As an organizing expert, single-use kitchen tools are among the items that I caution people against buying. In my own life, I avoid bringing them into my home. Over the years, I’ve quietly donated, regifted or thrown out strawberry hullers and mini Crock-Pots and spoon hooks and loads of other seemingly clever but actually pretty useless kitchen tools that well-meaning people have given as gifts.
This under-$15 tool can core, chop and peel a pineapple, making expensive pre-chopped fruit a thing of the past.
So it is with no small amount of care and consideration that I make this recommendation to you: This pineapple corer and slicer is a fantastic kitchen tool that deserves a place in many (not all!) kitchens. Let me tell you why I think so!
How I found the pineapple corer slicer
I bought the pineapple coring and slicing tool after seeing it on “The Real Housewives of Orange County.” It’s important that you know that this review is a deeply honest review.
The pineapple tool showed up as, essentially, a party trick on “RHOC,” and as a party trick, it is an eye-catching one! Because the pineapple tool, once it has been used to core and cut the flesh of a pineapple into rings, leaves behind an intact pineapple husk (bark? What is outer pineapple called?) that can be used to serve drinks. I have done this several times and it is currently my most impressive party trick!
But party tricks alone are not enough to make me recommend that you bring a single-use kitchen tool into your home.
Why the pineapple corer slicer is a smart buy
While the party trick was what drew me to the pineapple tool, I pulled the trigger on buying it after a simple ROI calculation. By my back-of-the-envelope math, the pineapple corer/slicer paid for itself in three pineapples. Precut pineapple is expensive!
I bought the tool when it was $11; at the time, a whole pineapple was $2.99 and a roughly equivalent quantity of precut pineapple was at least $6.99. That $4 savings meant that when I cut into the third whole pineapple I purchased after acquiring the pineapple tool, I had officially earned back the money I spent on it. And: Because pineapples can be unwieldy to cut using a knife, resulting in waste, investing in the coring and slicing tool meant that I was maximizing the whole pineapple purchase by getting as much sweet flesh out of it as possible.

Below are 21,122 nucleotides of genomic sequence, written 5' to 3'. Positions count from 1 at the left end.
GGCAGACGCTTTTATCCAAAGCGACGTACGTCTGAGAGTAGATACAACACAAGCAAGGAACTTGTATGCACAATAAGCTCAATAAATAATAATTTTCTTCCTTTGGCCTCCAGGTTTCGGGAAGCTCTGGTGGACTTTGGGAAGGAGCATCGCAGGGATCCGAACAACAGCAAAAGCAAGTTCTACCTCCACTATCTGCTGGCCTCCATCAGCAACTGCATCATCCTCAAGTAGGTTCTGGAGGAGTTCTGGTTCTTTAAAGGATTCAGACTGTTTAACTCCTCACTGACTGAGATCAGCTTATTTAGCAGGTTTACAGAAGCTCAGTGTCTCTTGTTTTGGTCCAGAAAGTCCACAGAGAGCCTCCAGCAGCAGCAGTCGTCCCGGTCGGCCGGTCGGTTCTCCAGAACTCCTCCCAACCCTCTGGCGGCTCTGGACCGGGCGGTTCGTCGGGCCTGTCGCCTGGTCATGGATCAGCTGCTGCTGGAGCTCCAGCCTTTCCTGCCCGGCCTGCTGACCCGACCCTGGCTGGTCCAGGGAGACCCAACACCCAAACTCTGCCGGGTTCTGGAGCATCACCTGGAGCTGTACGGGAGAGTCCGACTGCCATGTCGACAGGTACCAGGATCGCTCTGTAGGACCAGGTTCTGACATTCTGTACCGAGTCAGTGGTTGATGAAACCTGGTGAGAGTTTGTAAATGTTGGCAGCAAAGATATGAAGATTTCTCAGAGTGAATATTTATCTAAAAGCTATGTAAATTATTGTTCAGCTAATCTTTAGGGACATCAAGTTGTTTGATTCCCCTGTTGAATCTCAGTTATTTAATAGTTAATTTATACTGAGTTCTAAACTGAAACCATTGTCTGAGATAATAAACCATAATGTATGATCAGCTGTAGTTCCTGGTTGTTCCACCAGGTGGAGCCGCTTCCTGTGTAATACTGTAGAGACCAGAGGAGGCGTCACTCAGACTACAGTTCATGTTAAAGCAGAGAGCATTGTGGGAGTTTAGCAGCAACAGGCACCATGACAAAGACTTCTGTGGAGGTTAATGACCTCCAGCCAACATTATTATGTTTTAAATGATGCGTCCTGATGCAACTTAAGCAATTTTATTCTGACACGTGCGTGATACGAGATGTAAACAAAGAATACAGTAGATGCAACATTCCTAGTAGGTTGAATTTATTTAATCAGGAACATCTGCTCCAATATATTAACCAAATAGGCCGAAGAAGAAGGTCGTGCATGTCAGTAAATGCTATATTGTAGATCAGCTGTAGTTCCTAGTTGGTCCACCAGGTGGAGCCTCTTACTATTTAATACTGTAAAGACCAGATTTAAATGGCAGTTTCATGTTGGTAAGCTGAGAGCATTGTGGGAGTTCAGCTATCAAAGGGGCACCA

However, there are some cons to the pineapple tool: One, it is awkward to store, so if kitchen storage is limited, you’ll want to really think about whether you want to dedicate drawer or shelf space to it. Two, at a time when a head of cauliflower can cost 10 dollars, spending $11 to $15 on a gadget that isn’t strictly necessary may not be where you want to put your money.
How it works
The pineapple tool makes quick work of hollowing out the flesh of a pineapple into rings, which can then be cut into chunks using a complementary slicing tool, which is included in the bundle.
To use the tool, start by cutting the top off the pineapple. Stand the pineapple on its base, center the blade on top of the pineapple’s flesh and turn the handle while bearing down to screw the blade into the pineapple. When you’ve reached the bottom, simply pull up to extract the pineapple, which the slicer has cut into a ribbon of perfect rings, from its core and husk (bark? Seriously, what are we calling this?).
Once it’s sliced into rings, the pineapple can be stored as is (and wouldn’t you know that a perfectly sliced ribbon of pineapple fits perfectly in my homely-but-beloved food storage containers?!) or cut into chunks. The tool comes with a round plastic slicer that quickly turns the pineapple rings into pineapple chunks.
Who should buy the pineapple corer slicer
People who love pineapple! I am a person who loves pineapple, and I eat enough of it that having a tool dedicated to its preparation makes sense for me. If you are also a person who loves pineapple, this tool might be a smart purchase for you.
If you are a person who frequently buys frozen pineapple to use in smoothies, this tool may also be a good buy: Cutting a whole pineapple into chunks and freezing them will save quite a bit of money.
Home mixologists, too, may want to consider investing in the pineapple tool. Fresh pineapple and its juice are kicky ingredients for use in cocktails and mocktails alike — and, of course, serving drinks in a hollowed-out pineapple brings a lot of pizazz to home entertaining. If I were me, and I am, I would also consider inviting some nonconsumable garnishes like cocktail umbrellas to the party.